Other manifesto pledges, mostly made before, are:

  • A Labour Prime Minister would attend the global environment summit in Brazil in June with a commitment to stabilise the UK's emissions of carbon dioxide at 1990 levels by the end of the decade, and "a recognition that significant cuts will be needed in the early years of the new century."

  • A national strategy to promote waste minimisation, reuse and recycling. Trade in toxic waste would be banned.

  • Labour would promote a European Environment Charter, of unspecified content.

  • Transport policy would be "transformed" by ensuring "for the first time" that road, rail and other projects are "judged on the basis of their environmental, social and economic impact." Private capital would be mobilised within six months for large-scale public transport investments. Local authorities would be given greater powers to provide better quality public transport.

  • Vehicle taxation would be reformed to encourage smaller and cleaner cars and the use of catalytic converters. Company car subsidies would be phased out.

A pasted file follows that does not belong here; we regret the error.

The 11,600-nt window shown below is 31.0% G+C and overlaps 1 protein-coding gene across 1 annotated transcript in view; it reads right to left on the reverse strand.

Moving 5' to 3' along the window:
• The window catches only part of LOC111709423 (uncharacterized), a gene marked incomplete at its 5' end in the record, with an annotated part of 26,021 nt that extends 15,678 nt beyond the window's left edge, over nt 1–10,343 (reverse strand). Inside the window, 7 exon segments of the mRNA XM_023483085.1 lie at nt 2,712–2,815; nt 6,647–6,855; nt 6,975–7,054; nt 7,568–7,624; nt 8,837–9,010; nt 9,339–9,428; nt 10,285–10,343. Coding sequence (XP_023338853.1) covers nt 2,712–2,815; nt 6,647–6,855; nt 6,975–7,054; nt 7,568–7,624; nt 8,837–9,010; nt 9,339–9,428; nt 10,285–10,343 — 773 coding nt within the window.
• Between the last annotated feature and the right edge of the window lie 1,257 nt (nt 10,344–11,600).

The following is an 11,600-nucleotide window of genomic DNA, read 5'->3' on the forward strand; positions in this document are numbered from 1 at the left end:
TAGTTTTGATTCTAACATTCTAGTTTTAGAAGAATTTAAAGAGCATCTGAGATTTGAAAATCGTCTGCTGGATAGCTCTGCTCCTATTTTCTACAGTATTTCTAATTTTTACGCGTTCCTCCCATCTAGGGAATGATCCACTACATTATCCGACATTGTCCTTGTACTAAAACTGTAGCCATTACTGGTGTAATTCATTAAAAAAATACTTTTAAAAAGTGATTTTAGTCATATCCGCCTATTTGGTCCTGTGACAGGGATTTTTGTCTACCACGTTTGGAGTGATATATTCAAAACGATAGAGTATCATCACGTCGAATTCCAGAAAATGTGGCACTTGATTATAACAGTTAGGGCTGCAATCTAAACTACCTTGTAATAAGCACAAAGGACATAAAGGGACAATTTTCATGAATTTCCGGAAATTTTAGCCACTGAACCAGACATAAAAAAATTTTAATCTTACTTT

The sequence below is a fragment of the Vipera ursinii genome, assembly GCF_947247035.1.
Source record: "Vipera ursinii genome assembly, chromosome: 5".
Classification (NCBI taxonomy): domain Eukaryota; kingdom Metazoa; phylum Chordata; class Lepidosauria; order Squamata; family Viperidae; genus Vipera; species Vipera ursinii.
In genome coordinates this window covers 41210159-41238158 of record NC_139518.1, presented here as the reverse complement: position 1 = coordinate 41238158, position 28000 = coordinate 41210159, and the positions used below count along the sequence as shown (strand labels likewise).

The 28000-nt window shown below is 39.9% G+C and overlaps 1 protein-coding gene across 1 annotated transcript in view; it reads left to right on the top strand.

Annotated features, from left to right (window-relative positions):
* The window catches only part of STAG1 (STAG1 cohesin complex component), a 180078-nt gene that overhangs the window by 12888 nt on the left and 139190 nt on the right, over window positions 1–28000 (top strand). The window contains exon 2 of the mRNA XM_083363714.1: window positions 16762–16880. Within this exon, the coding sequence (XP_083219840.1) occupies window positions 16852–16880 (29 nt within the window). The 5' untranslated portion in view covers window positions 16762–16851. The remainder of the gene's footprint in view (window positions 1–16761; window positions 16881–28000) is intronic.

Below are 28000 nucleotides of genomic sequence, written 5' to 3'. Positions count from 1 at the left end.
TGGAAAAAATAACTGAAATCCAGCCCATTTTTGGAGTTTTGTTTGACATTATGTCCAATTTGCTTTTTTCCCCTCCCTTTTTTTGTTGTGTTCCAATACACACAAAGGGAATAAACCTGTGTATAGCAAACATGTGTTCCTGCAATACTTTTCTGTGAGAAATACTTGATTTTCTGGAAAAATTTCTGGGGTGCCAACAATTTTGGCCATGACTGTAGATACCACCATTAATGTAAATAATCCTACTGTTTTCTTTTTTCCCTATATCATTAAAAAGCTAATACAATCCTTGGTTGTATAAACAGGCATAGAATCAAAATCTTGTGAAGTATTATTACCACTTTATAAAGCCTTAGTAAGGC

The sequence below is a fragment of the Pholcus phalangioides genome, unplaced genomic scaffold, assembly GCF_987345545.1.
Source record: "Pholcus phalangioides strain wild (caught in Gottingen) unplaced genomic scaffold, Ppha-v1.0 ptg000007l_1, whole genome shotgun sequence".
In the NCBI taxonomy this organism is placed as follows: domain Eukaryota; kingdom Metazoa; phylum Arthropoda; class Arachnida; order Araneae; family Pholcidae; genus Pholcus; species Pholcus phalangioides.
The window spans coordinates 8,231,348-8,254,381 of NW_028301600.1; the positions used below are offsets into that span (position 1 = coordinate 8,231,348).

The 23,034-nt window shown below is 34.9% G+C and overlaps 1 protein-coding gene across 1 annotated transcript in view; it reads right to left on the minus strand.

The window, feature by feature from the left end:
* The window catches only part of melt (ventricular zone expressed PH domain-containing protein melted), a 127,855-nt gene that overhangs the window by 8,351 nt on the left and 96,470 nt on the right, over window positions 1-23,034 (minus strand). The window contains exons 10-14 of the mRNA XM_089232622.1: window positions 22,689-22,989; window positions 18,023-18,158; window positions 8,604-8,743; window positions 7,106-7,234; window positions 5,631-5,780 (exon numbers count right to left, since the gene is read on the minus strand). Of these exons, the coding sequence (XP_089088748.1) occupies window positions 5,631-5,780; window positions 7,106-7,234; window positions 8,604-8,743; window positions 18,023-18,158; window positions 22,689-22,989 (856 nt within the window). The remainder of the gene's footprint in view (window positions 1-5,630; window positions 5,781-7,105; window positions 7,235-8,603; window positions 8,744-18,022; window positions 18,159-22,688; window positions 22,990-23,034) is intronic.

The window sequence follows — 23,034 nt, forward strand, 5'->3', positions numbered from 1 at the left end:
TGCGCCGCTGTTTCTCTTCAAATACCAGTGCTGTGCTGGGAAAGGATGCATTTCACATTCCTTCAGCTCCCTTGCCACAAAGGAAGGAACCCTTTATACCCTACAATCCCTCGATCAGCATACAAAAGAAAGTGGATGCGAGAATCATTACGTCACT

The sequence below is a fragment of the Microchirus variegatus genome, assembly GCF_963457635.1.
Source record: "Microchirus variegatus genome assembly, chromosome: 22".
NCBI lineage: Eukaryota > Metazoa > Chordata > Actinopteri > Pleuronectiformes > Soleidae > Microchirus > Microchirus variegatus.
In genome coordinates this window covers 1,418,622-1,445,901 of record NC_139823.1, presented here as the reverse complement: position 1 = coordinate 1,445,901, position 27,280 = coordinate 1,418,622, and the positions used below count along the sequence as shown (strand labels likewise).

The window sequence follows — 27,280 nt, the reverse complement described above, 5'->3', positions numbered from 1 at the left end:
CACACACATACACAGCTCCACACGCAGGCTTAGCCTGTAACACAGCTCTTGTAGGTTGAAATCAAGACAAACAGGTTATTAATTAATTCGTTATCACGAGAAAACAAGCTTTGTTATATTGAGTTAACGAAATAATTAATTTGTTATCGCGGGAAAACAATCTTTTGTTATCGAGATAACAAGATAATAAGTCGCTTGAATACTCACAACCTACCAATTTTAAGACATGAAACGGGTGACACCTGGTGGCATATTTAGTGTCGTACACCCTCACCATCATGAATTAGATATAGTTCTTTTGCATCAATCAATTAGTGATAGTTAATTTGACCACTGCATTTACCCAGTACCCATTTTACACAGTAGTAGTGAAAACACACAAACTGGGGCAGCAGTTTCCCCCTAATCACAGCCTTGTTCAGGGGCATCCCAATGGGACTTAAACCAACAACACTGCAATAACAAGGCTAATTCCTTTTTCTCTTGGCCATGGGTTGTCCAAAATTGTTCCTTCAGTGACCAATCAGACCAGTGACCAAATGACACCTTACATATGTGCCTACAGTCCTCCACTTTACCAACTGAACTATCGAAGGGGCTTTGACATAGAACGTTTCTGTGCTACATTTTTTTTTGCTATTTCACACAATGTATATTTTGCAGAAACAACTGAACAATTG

• On energy, new agencies to promote energy efficiency and renewable energy would be set up. Gas and electricity companies would be obliged to invest in conservation measures. No new nuclear power stations would be built. Opencast coal mining would be reined back.

    The Liberal Democrats' manifesto is by far the most coherent offering of the three. It places environmental protection alongside social, economic and educational policy as the four grand challenges facing the country.

    On the institutional front, responsibility for environmental protection would be given to a new Department of Natural Resources. The Democrats would also set up an Environmental Protection Agency.

    According to the Democrats, the UK economy "currently functions unsustainably, producing unacceptable levels of pollution and resource depletion. We will create new incentives to follow environmentally sensitive strategies and behaviour."